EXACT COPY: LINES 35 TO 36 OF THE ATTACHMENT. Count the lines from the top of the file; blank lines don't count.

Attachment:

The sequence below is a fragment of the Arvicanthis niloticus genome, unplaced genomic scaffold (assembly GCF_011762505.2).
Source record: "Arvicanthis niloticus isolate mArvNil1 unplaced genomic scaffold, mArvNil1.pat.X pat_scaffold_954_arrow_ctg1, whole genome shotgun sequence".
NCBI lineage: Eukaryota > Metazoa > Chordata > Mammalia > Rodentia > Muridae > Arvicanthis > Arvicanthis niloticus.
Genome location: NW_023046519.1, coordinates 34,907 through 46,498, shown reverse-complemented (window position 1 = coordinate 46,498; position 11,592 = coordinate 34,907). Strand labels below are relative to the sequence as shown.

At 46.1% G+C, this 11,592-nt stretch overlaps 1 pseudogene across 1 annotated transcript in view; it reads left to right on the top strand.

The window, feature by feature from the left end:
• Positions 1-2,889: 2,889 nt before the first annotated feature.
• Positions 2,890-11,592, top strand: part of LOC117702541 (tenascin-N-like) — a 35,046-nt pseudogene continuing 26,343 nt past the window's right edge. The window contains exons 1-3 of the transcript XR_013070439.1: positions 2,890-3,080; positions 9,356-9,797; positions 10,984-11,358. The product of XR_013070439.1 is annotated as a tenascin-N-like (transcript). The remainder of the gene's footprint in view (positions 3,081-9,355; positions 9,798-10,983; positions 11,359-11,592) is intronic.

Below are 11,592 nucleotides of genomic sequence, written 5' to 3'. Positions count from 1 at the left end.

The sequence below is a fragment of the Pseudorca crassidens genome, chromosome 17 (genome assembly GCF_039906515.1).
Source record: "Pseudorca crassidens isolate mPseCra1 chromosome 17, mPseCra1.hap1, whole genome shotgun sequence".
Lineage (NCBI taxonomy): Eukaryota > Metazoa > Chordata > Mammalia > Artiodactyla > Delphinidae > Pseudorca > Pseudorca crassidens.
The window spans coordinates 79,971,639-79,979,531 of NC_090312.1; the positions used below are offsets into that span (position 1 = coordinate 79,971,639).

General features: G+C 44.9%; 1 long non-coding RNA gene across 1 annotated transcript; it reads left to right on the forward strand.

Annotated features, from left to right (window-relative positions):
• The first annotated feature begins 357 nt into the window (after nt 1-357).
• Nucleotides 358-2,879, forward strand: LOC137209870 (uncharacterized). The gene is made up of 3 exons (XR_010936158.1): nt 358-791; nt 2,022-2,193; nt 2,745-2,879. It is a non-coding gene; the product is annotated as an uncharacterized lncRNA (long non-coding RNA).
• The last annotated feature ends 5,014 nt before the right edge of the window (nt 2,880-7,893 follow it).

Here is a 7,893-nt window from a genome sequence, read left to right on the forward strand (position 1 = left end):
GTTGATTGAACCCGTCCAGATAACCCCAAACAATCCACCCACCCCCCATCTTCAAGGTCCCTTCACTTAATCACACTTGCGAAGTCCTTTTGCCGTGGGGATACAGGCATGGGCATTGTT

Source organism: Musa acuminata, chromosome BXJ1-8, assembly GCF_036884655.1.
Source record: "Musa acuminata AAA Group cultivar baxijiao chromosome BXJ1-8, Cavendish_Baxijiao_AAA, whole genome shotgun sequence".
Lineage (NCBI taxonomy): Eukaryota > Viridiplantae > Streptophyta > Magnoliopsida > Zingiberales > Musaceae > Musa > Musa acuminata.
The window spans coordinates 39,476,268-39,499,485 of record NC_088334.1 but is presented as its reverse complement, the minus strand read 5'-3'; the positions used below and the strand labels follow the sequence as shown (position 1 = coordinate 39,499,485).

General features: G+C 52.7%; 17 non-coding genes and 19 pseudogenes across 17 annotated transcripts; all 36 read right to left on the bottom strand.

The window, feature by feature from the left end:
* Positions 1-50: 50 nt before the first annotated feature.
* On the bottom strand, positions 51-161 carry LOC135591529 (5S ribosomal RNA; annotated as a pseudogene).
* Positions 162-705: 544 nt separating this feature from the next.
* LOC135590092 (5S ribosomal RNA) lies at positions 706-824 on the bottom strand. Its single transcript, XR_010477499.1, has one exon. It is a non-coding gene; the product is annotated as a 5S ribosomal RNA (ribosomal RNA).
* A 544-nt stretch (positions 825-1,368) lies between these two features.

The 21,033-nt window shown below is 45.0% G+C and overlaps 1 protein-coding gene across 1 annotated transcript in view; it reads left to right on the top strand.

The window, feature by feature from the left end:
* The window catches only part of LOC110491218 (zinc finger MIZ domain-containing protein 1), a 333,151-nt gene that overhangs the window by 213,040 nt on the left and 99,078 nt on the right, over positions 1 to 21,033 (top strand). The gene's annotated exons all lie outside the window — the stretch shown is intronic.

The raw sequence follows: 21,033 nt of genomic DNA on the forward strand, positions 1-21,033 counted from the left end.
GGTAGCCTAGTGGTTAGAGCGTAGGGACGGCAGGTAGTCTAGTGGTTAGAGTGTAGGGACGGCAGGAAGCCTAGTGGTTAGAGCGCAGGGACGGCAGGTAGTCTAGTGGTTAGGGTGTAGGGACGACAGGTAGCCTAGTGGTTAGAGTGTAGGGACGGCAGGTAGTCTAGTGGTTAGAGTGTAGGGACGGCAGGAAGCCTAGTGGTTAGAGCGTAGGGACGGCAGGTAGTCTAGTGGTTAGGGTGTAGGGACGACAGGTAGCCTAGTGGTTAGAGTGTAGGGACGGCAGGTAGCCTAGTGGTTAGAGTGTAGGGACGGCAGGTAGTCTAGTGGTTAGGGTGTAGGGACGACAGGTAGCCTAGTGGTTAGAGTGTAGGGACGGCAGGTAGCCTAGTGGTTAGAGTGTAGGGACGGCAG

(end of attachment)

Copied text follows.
The raw sequence follows: 21,033 nt of genomic DNA on the forward strand, positions 1-21,033 counted from the left end.
GGTAGCCTAGTGGTTAGAGCGTAGGGACGGCAGGTAGTCTAGTGGTTAGAGTGTAGGGACGGCAGGAAGCCTAGTGGTTAGAGCGCAGGGACGGCAGGTAGTCTAGTGGTTAGGGTGTAGGGACGACAGGTAGCCTAGTGGTTAGAGTGTAGGGACGGCAGGTAGTCTAGTGGTTAGAGTGTAGGGACGGCAGGAAGCCTAGTGGTTAGAGCGTAGGGACGGCAGGTAGTCTAGTGGTTAGGGTGTAGGGACGACAGGTAGCCTAGTGGTTAGAGTGTAGGGACGGCAGGTAGCCTAGTGGTTAGAGTGTAGGGACGGCAGGTAGTCTAGTGGTTAGGGTGTAGGGACGACAGGTAGCCTAGTGGTTAGAGTGTAGGGACGGCAGGTAGCCTAGTGGTTAGAGTGTAGGGACGGCAG